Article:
Green is the new black.
That was the message delivered by Dan Gaddis, director of Sustainability and Energy Management at Real Page Inc., at the Aug. 12 Asheville Green Drinks meeting.
Addressing a small but attentive crowd at the Green Sage Café in downtown Asheville, Gaddis — who also volunteers for the Western North Carolina Alliance and WNC Frack Free — discussed how WNCA had recently obtained a first for regional organizations — a two-year Green Business Certification from Raleigh-based Green Plus. The certification process involved passing a 60-question examination and creating a WNCA Green Team, said Gaddis.
“The Green Business Certification helps hold us accountable to our mission [at WNCA],” he said, explaining how the process helped the nonprofit examine its strengths and weaknesses as an environmental outfit and led to developing a Sustainability Guide. “It gave us a baseline as to where we were as an organization and how we wanted to improve.”
Now that it’s certified, Gaddis said, WNCA staff and volunteers plan to “take it to the streets.” WNCA wants to engage local businesses in sustainability practices, encourage green businesses, strengthen the community and support Asheville in its efforts to incorporate more sustainable and environmentally sound policies, he said.
“We want to get everybody we can to get green certified,” said Gaddis.
A primary incentive for going green is financial, he continued. Gaddis argued that sustainability appeals to consumers and that many customers are likely to choose a green-certified business over a non-certified one. Moreover, aside from the cost of the certification itself, WNCA did not “spend a penny” in the process, he added.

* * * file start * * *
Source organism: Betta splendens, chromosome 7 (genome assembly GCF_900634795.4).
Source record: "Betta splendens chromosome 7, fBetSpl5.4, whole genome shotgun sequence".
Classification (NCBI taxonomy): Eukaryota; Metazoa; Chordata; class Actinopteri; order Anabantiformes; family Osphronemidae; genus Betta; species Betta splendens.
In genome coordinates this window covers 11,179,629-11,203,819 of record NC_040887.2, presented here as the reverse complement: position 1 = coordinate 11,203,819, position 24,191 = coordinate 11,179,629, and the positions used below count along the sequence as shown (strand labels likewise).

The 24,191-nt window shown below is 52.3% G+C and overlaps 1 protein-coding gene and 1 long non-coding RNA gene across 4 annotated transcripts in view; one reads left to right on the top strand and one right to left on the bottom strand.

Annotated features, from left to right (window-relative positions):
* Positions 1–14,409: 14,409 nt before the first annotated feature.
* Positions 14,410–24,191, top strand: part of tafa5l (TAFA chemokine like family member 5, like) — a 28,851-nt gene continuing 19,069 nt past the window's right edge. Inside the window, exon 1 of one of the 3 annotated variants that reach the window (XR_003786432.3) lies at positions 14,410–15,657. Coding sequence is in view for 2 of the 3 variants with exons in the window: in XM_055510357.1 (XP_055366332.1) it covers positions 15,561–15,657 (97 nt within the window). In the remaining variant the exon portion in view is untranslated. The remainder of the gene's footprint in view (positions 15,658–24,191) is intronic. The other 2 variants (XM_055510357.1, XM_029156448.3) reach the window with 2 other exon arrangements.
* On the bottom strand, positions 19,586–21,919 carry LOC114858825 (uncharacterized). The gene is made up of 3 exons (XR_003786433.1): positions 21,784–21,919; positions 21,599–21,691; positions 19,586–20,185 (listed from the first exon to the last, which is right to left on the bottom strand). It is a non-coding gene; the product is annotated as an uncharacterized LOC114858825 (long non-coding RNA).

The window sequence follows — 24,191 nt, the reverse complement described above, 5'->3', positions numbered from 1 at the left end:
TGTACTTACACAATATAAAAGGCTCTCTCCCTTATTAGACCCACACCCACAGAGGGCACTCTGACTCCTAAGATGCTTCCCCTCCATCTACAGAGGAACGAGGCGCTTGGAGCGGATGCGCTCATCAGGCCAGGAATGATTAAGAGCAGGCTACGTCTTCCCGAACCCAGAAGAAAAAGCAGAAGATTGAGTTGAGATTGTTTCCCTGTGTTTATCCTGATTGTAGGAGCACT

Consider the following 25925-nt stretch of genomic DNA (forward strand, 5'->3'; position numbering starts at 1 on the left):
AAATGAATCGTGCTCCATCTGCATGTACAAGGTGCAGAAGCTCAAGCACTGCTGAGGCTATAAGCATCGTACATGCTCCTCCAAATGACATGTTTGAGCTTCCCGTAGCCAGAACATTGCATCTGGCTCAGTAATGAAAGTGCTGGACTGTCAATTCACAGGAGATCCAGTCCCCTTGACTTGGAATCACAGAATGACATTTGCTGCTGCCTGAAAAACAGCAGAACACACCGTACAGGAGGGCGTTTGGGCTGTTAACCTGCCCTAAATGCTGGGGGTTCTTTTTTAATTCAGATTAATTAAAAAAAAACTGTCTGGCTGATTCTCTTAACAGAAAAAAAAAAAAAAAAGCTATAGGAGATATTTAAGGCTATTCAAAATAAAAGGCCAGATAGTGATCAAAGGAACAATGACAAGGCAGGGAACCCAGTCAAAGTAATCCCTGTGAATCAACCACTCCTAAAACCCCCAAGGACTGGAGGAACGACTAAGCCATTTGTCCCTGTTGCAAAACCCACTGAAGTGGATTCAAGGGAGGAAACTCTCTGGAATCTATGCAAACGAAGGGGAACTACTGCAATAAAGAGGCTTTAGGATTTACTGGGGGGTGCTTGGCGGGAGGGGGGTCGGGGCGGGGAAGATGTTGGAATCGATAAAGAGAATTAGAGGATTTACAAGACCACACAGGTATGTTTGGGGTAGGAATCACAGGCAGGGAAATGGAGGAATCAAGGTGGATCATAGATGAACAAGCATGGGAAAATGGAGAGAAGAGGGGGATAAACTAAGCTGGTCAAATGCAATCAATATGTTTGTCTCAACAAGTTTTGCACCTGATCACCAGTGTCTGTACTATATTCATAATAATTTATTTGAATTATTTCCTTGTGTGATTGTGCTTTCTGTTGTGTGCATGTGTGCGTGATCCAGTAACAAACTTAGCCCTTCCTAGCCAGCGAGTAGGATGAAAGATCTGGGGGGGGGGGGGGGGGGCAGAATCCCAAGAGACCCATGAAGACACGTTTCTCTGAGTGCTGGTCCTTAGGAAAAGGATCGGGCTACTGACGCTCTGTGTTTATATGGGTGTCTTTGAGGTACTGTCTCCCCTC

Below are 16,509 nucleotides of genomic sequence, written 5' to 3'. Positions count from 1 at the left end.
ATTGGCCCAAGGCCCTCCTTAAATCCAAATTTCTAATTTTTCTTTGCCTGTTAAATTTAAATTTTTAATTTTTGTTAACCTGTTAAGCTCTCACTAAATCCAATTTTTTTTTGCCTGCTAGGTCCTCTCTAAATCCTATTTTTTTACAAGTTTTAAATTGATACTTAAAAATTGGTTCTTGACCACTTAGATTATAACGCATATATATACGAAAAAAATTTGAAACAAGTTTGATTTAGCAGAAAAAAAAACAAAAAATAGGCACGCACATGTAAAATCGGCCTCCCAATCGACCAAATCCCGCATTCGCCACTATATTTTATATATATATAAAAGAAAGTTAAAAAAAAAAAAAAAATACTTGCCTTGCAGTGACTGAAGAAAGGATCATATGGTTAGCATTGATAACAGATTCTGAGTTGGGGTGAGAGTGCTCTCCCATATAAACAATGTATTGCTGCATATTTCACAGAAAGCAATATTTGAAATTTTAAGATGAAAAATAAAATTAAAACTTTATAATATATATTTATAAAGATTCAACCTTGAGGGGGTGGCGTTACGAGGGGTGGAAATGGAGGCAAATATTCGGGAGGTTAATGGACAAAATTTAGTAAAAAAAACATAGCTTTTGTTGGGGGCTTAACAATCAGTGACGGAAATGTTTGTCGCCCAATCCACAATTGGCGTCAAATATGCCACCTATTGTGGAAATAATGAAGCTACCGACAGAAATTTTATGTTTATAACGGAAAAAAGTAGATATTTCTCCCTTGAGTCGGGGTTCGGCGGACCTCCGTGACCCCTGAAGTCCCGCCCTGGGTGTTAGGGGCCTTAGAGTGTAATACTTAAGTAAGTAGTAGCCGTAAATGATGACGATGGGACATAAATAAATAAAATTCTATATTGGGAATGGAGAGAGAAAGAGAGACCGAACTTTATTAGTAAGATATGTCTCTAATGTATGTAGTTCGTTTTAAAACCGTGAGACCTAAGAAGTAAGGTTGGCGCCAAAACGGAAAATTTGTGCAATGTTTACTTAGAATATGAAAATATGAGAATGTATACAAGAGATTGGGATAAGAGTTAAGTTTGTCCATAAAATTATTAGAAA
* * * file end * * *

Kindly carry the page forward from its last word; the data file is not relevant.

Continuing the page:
“A little bit of investment now saves a lot more down the road,” Gaddis noted.
Asheville is on the right track as far as incorporating sustainable policies that are environmentally sound, he said. Gaddis mentioned that Asheville Chief Sustainability Officer Maggie Ullman was making progress in developing a sustainability plan for the city.
“It’s nice to live in a city like Asheville that hopes to become a good partner,” Gaddis said.
During a Q&A and discussion that followed the presentation, Sabrina Wells — a development associate for WNCA and a member of its Green Team — talked about how the certification encourages companies to incorporate more socially responsible practices into their business model (maternity leave, living-wage policies, etc.) as well.
“It’s not just about being green. It’s about having programs within the business that are good for the employees,” Wells said. She also referenced the triple-bottom-line theory and talked about how being green and being sustainable went hand-in-hand.
The take-home message for this 517th edition of the Asheville Green Drinks group was that the time for green-certified organizations and sustainable business practices is now. Gaddis reinforced this idea by citing a Chinese proverb that also happens to be his favorite quote: “The best time to plant a tree was 20 years ago. The next best time is today.”
The next Asheville Green Drinks meeting – “Frack Free NC” – is scheduled for Wednesday, Aug. 20, at the Green Sage Café in downtown Asheville.